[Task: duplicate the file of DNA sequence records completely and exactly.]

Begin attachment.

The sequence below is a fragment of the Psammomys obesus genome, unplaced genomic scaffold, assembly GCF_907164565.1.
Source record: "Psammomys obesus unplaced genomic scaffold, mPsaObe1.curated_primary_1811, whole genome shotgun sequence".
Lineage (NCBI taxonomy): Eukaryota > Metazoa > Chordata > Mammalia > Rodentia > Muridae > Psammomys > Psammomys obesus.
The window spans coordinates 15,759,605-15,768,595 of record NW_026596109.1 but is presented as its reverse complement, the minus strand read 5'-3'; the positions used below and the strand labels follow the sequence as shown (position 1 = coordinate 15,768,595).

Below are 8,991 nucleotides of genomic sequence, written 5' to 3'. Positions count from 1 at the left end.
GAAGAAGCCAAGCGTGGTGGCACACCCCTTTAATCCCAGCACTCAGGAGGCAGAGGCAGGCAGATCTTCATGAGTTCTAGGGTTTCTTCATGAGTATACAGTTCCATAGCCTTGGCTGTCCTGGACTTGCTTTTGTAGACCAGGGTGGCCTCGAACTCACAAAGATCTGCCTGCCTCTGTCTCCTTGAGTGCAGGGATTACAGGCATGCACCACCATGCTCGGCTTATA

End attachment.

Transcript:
The sequence below is a fragment of the Psammomys obesus genome, unplaced genomic scaffold, assembly GCF_907164565.1.
Source record: "Psammomys obesus unplaced genomic scaffold, mPsaObe1.curated_primary_1811, whole genome shotgun sequence".
Lineage (NCBI taxonomy): Eukaryota > Metazoa > Chordata > Mammalia > Rodentia > Muridae > Psammomys > Psammomys obesus.
The window spans coordinates 15,759,605-15,768,595 of record NW_026596109.1 but is presented as its reverse complement, the minus strand read 5'-3'; the positions used below and the strand labels follow the sequence as shown (position 1 = coordinate 15,768,595).

Below are 8,991 nucleotides of genomic sequence, written 5' to 3'. Positions count from 1 at the left end.
GAAGAAGCCAAGCGTGGTGGCACACCCCTTTAATCCCAGCACTCAGGAGGCAGAGGCAGGCAGATCTTCATGAGTTCTAGGGTTTCTTCATGAGTATACAGTTCCATAGCCTTGGCTGTCCTGGACTTGCTTTTGTAGACCAGGGTGGCCTCGAACTCACAAAGATCTGCCTGCCTCTGTCTCCTTGAGTGCAGGGATTACAGGCATGCACCACCATGCTCGGCTTATA